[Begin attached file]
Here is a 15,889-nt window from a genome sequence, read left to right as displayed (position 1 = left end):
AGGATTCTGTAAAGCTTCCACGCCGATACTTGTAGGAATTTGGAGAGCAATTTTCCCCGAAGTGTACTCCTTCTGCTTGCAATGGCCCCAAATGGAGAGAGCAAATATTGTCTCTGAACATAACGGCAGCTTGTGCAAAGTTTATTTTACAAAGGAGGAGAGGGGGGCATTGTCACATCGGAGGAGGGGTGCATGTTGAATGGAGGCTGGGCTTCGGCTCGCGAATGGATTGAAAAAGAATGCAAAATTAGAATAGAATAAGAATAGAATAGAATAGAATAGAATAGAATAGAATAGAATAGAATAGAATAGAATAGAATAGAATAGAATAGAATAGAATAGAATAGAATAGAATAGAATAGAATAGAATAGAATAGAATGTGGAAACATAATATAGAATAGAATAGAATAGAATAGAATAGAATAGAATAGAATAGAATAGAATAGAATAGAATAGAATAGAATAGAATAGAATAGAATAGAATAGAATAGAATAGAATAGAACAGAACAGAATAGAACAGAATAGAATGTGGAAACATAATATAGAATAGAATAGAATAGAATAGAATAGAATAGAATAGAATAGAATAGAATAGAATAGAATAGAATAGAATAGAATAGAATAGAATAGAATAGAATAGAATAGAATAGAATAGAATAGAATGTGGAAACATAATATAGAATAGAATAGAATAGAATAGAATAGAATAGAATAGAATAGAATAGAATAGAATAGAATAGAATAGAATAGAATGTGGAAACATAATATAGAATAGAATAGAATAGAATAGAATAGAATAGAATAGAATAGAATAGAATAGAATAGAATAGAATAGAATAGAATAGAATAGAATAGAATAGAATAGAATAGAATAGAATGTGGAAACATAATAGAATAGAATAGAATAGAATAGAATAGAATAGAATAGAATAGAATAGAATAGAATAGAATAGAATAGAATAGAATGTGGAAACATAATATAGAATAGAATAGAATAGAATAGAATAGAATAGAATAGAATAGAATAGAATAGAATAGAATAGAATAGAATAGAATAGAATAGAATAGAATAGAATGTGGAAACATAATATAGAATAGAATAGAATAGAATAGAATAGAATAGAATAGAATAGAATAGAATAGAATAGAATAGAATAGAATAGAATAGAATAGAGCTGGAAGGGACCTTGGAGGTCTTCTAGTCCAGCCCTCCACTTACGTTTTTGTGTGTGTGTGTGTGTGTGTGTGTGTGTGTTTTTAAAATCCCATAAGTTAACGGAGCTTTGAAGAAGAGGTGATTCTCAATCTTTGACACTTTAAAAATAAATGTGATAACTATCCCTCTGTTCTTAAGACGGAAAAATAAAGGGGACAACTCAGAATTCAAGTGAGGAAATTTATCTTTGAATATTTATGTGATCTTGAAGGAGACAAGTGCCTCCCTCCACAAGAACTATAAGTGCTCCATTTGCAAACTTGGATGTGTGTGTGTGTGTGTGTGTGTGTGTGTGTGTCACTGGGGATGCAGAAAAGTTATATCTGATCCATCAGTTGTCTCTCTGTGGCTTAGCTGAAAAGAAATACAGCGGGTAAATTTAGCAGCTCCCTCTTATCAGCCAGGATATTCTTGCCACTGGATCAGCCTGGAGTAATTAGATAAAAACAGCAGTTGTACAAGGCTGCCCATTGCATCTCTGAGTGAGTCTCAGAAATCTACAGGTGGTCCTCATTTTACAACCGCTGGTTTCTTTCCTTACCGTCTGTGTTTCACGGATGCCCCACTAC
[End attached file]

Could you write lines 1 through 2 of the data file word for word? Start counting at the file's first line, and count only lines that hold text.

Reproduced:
Here is a 15,889-nt window from a genome sequence, read left to right as displayed (position 1 = left end):
AGGATTCTGTAAAGCTTCCACGCCGATACTTGTAGGAATTTGGAGAGCAATTTTCCCCGAAGTGTACTCCTTCTGCTTGCAATGGCCCCAAATGGAGAGAGCAAATATTGTCTCTGAACATAACGGCAGCTTGTGCAAAGTTTATTTTACAAAGGAGGAGAGGGGGGCATTGTCACATCGGAGGAGGGGTGCATGTTGAATGGAGGCTGGGCTTCGGCTCGCGAATGGATTGAAAAAGAATGCAAAATTAGAATAGAATAAGAATAGAATAGAATAGAATAGAATAGAATAGAATAGAATAGAATAGAATAGAATAGAATAGAATAGAATAGAATAGAATAGAATAGAATAGAATAGAATAGAATAGAATAGAATAGAATGTGGAAACATAATATAGAATAGAATAGAATAGAATAGAATAGAATAGAATAGAATAGAATAGAATAGAATAGAATAGAATAGAATAGAATAGAATAGAATAGAATAGAATAGAATAGAATAGAACAGAACAGAATAGAACAGAATAGAATGTGGAAACATAATATAGAATAGAATAGAATAGAATAGAATAGAATAGAATAGAATAGAATAGAATAGAATAGAATAGAATAGAATAGAATAGAATAGAATAGAATAGAATAGAATAGAATAGAATAGAATAGAATGTGGAAACATAATATAGAATAGAATAGAATAGAATAGAATAGAATAGAATAGAATAGAATAGAATAGAATAGAATAGAATAGAATAGAATGTGGAAACATAATATAGAATAGAATAGAATAGAATAGAATAGAATAGAATAGAATAGAATAGAATAGAATAGAATAGAATAGAATAGAATAGAATAGAATAGAATAGAATAGAATAGAATAGAATGTGGAAACATAATAGAATAGAATAGAATAGAATAGAATAGAATAGAATAGAATAGAATAGAATAGAATAGAATAGAATAGAATAGAATGTGGAAACATAATATAGAATAGAATAGAATAGAATAGAATAGAATAGAATAGAATAGAATAGAATAGAATAGAATAGAATAGAATAGAATAGAATAGAATAGAATAGAATGTGGAAACATAATATAGAATAGAATAGAATAGAATAGAATAGAATAGAATAGAATAGAATAGAATAGAATAGAATAGAATAGAATAGAATAGAATAGAGCTGGAAGGGACCTTGGAGGTCTTCTAGTCCAGCCCTCCACTTACGTTTTTGTGTGTGTGTGTGTGTGTGTGTGTGTGTGTTTTTAAAATCCCATAAGTTAACGGAGCTTTGAAGAAGAGGTGATTCTCAATCTTTGACACTTTAAAAATAAATGTGATAACTATCCCTCTGTTCTTAAGACGGAAAAATAAAGGGGACAACTCAGAATTCAAGTGAGGAAATTTATCTTTGAATATTTATGTGATCTTGAAGGAGACAAGTGCCTCCCTCCACAAGAACTATAAGTGCTCCATTTGCAAACTTGGATGTGTGTGTGTGTGTGTGTGTGTGTGTGTGTGTCACTGGGGATGCAGAAAAGTTATATCTGATCCATCAGTTGTCTCTCTGTGGCTTAGCTGAAAAGAAATACAGCGGGTAAATTTAGCAGCTCCCTCTTATCAGCCAGGATATTCTTGCCACTGGATCAGCCTGGAGTAATTAGATAAAAACAGCAGTTGTACAAGGCTGCCCATTGCATCTCTGAGTGAGTCTCAGAAATCTACAGGTGGTCCTCATTTTACAACCGCTGGTTTCTTTCCTTACCGTCTGTGTTTCACGGATGCCCCACTAC